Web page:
With its Structural Funds, the EU has contributed €5.7 million for the facility to work on improving the design of gas turbines and testing cleaner fuels for the aviation and power generation sectors. The region qualifies under Objective 1 of the Structural funds, as one of the most deprived regions in the European Union.
Two major combustion testing rigs have been donated by a technology company, and financial support has been provided by the Welsh Assembly, as well as the EU. The centre will be one of a few of this kind in the world.
Professor Phil Bowen, Chair in Energy Systems at the School of Engineering, said: 'The Gas Turbine Research Centre will allow us to contribute towards global and local target emission reduction, whilst bringing benefits to the local economy.'
'We anticipate that over time the Gas Turbine Research Centre will act as a hub to a cluster of high-tech companies, attracted by its world-class facilities,' he added.
For now, the new Centre will be home to a Sector Combustor rig for internal gas sampling of sector or annular combustors, and a High Pressure Combustor Rig for multi-channel gas analysis in the exhaust of a combustor at high pressure.
Its areas of research will include emissions and air quality, particulates and cloud formation, and alternative fuels.
When the Centre opens later this year, an EU funded project will be the first to take advantage of the new facilities. It will test alternative liquid and gas fuels produced from biomass and waste gases, including methane, hydrogen mixtures, coal gasification products, and biofuels.
Welsh Assembly Government First Minister Rhodri Morgan said: 'What is being created is truly a world class energy research resource.
'It is already playing a key role in the testing and development of alternative energy sources and will become an increasingly important asset in the drive to reduce carbon emissions so as to combat global warming,' he added.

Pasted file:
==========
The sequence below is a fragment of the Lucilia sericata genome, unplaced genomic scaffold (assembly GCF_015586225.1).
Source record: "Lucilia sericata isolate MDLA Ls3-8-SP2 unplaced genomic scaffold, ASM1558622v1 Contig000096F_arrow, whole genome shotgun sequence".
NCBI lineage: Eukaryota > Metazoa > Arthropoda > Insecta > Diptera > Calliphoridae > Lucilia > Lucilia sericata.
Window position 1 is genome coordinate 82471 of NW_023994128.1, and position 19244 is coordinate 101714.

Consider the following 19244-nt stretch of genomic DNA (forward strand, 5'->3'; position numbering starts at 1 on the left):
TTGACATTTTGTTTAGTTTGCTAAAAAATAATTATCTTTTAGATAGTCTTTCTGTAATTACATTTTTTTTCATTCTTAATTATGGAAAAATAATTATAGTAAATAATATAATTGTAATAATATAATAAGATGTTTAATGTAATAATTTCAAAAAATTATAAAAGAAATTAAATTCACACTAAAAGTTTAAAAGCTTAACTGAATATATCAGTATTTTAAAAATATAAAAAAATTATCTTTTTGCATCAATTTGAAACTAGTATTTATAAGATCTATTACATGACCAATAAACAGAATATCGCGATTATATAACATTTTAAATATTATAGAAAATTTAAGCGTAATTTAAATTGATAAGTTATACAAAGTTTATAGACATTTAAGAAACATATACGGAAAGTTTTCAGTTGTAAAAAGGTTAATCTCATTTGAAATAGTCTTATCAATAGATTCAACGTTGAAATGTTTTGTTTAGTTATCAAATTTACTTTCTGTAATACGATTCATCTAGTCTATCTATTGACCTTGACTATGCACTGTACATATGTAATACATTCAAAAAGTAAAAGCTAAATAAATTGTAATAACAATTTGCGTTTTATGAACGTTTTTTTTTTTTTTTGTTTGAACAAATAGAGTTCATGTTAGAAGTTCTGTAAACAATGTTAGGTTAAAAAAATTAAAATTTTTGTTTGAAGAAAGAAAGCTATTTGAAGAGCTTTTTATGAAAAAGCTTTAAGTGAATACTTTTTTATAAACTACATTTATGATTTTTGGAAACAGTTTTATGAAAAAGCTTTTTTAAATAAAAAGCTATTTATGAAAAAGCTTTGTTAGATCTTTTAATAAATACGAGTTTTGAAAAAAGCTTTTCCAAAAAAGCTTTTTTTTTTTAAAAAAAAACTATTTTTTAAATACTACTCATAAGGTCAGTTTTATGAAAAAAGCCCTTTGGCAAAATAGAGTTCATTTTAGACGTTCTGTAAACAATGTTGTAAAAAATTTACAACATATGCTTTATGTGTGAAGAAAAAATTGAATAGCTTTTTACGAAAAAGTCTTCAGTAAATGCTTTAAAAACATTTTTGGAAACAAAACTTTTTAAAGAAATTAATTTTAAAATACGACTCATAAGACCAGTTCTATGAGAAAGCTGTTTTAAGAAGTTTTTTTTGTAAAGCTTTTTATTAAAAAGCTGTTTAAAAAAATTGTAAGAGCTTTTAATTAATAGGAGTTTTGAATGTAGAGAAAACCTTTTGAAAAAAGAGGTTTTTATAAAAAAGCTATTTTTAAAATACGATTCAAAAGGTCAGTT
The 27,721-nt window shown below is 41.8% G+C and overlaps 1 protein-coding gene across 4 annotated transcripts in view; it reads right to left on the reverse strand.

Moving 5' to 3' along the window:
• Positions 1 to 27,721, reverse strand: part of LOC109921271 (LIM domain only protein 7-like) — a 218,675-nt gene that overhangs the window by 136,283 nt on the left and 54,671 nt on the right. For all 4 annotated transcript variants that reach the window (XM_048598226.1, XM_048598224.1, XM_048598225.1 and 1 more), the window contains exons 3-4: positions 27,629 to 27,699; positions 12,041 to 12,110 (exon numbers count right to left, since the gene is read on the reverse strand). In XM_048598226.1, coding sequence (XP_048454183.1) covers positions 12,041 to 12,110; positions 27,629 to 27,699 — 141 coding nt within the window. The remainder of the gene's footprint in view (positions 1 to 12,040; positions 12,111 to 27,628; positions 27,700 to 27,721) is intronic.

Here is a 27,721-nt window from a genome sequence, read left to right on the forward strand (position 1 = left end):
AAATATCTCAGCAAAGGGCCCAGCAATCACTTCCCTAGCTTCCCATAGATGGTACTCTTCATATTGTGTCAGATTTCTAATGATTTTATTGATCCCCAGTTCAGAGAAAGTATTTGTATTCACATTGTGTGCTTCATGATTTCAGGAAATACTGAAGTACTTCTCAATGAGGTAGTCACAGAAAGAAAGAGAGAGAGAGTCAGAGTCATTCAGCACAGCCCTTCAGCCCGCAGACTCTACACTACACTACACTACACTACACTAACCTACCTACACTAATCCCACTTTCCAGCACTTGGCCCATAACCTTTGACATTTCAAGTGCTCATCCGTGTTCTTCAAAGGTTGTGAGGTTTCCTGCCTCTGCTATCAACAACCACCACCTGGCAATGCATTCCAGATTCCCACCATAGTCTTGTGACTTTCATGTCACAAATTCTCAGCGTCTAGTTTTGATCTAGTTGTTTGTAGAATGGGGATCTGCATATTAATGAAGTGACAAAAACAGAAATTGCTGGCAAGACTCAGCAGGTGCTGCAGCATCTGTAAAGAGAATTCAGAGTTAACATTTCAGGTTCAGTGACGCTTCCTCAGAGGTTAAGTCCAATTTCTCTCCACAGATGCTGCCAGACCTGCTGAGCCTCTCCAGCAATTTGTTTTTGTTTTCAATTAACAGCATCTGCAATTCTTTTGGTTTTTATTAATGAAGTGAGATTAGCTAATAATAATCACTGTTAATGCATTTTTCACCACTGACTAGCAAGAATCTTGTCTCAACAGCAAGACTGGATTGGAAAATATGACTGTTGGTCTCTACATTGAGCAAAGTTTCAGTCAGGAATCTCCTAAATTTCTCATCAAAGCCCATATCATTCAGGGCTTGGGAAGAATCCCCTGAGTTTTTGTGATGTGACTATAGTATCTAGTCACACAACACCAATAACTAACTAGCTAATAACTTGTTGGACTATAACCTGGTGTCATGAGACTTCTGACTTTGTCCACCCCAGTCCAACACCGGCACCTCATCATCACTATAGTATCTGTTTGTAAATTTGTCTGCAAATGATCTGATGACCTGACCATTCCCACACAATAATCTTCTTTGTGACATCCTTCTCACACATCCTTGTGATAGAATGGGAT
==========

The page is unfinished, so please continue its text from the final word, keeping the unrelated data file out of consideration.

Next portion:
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Whether you call it effervescent, fizzy, or sparkling, carbonated water is making a comeback as a beverage. Aside from quenching thirst, researchers at the University of Illinois at Urbana-Champaign have discovered a new use for these "bubbly" concoctions that will have major impact on the manufacturer of the world's thinnest, flattest, and one most useful materials -- graphene.
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Physicists at the University of Bonn have managed to create optical hollows and more complex patterns into which the light of a Bose-Einstein condensate flows. The creation of such highly low-loss structures for light is a prerequisite for complex light circuits, such as for quantum information processing for a new generation of computers. The researchers are now presenting their results in the journal Nature Photonics.
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A study led by scientists of the Max Planck Institute for the Structure and Dynamics of Matter (MPSD) at the Center for Free-Electron Laser Science in Hamburg presents evidence of the coexistence of superconductivity and “charge-density-waves” in compounds of the poorly-studied family of bismuthates. This observation opens up new perspectives for a deeper understanding of the phenomenon of high-temperature superconductivity, a topic which is at the core of condensed matter research since more than 30 years. The paper by Nicoletti et al has been published in the PNAS.
Since the beginning of the 20th century, superconductivity had been observed in some metals at temperatures only a few degrees above the absolute zero (minus...
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